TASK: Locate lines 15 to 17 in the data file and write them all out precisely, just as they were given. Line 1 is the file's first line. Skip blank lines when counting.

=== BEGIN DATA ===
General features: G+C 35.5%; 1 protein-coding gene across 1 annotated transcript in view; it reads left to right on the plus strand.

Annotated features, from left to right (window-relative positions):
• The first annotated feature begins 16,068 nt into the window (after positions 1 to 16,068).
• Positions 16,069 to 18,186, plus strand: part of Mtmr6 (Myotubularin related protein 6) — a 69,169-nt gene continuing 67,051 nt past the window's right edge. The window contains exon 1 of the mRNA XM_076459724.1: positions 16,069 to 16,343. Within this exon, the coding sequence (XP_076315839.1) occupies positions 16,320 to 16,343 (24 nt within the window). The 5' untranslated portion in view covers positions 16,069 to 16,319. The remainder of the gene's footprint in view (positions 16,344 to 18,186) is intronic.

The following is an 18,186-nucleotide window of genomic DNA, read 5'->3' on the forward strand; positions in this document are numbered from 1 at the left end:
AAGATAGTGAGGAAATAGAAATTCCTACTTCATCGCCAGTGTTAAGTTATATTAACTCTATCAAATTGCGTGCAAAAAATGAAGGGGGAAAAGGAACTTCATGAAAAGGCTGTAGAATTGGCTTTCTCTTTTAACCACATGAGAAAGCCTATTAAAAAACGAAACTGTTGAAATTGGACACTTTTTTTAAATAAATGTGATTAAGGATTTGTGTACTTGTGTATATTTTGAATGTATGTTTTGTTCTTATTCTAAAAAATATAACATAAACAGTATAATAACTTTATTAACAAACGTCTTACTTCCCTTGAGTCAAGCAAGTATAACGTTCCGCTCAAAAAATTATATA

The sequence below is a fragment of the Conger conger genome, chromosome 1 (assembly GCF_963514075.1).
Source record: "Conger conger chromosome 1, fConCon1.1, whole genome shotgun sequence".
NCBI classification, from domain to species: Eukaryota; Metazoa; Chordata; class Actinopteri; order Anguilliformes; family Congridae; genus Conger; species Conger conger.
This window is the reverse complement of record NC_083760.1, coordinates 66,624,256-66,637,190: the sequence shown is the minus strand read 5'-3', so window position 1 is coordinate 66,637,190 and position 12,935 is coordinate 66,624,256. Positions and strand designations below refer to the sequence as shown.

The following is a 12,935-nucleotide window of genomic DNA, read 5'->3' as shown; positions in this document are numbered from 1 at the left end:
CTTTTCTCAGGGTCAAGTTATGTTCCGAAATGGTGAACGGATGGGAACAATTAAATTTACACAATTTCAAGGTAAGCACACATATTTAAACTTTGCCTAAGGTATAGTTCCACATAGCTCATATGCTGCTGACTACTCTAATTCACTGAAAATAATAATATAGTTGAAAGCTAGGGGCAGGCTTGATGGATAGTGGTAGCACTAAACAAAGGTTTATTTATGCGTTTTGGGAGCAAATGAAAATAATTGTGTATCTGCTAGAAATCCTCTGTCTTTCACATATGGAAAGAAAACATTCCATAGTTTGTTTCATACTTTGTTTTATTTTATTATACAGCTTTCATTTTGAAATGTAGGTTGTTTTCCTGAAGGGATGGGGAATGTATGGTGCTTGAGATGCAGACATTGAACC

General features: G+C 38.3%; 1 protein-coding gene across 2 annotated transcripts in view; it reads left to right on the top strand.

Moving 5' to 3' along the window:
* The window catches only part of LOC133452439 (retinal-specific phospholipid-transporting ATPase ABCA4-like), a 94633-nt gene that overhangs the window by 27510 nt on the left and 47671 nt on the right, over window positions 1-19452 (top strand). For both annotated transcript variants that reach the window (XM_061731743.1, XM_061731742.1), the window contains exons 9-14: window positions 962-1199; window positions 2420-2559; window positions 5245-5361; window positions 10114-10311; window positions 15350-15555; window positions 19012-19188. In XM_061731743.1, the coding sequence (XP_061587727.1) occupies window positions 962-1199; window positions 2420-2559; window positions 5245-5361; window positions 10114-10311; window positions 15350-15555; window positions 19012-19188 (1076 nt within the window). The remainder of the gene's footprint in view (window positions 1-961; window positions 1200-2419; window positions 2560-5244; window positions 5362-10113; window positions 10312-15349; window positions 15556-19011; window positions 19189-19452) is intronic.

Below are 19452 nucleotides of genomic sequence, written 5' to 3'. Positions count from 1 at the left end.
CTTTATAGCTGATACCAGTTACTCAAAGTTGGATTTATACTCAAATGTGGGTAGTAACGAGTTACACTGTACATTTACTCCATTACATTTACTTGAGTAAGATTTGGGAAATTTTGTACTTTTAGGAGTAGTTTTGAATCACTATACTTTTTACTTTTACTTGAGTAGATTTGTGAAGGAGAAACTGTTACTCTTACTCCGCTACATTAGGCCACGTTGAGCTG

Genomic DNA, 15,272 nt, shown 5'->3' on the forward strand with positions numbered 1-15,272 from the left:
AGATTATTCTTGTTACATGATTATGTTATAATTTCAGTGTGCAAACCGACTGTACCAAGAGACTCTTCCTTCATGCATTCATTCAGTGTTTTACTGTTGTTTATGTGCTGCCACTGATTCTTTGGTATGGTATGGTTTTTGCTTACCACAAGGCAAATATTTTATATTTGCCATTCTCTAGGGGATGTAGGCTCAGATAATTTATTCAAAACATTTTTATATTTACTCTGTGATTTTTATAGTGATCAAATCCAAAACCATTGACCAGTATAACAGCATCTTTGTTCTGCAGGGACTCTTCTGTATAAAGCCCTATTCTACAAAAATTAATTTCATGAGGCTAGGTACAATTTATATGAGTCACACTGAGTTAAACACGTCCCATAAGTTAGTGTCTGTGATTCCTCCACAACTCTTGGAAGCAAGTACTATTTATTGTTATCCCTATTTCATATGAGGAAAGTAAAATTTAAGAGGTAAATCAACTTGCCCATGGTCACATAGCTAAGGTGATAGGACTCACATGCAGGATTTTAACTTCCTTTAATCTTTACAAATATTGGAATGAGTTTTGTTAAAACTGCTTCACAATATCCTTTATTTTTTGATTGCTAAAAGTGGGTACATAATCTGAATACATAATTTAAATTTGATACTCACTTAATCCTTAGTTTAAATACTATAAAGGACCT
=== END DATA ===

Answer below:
* The window catches only part of LOC133452439 (retinal-specific phospholipid-transporting ATPase ABCA4-like), a 94633-nt gene that overhangs the window by 27510 nt on the left and 47671 nt on the right, over window positions 1-19452 (top strand). For both annotated transcript variants that reach the window (XM_061731743.1, XM_061731742.1), the window contains exons 9-14: window positions 962-1199; window positions 2420-2559; window positions 5245-5361; window positions 10114-10311; window positions 15350-15555; window positions 19012-19188. In XM_061731743.1, the coding sequence (XP_061587727.1) occupies window positions 962-1199; window positions 2420-2559; window positions 5245-5361; window positions 10114-10311; window positions 15350-15555; window positions 19012-19188 (1076 nt within the window). The remainder of the gene's footprint in view (window positions 1-961; window positions 1200-2419; window positions 2560-5244; window positions 5362-10113; window positions 10312-15349; window positions 15556-19011; window positions 19189-19452) is intronic.

Below are 19452 nucleotides of genomic sequence, written 5' to 3'. Positions count from 1 at the left end.
CTTTATAGCTGATACCAGTTACTCAAAGTTGGATTTATACTCAAATGTGGGTAGTAACGAGTTACACTGTACATTTACTCCATTACATTTACTTGAGTAAGATTTGGGAAATTTTGTACTTTTAGGAGTAGTTTTGAATCACTATACTTTTTACTTTTACTTGAGTAGATTTGTGAAGGAGAAACTGTTACTCTTACTCCGCTACATTAGGCCACGTTGAGCTG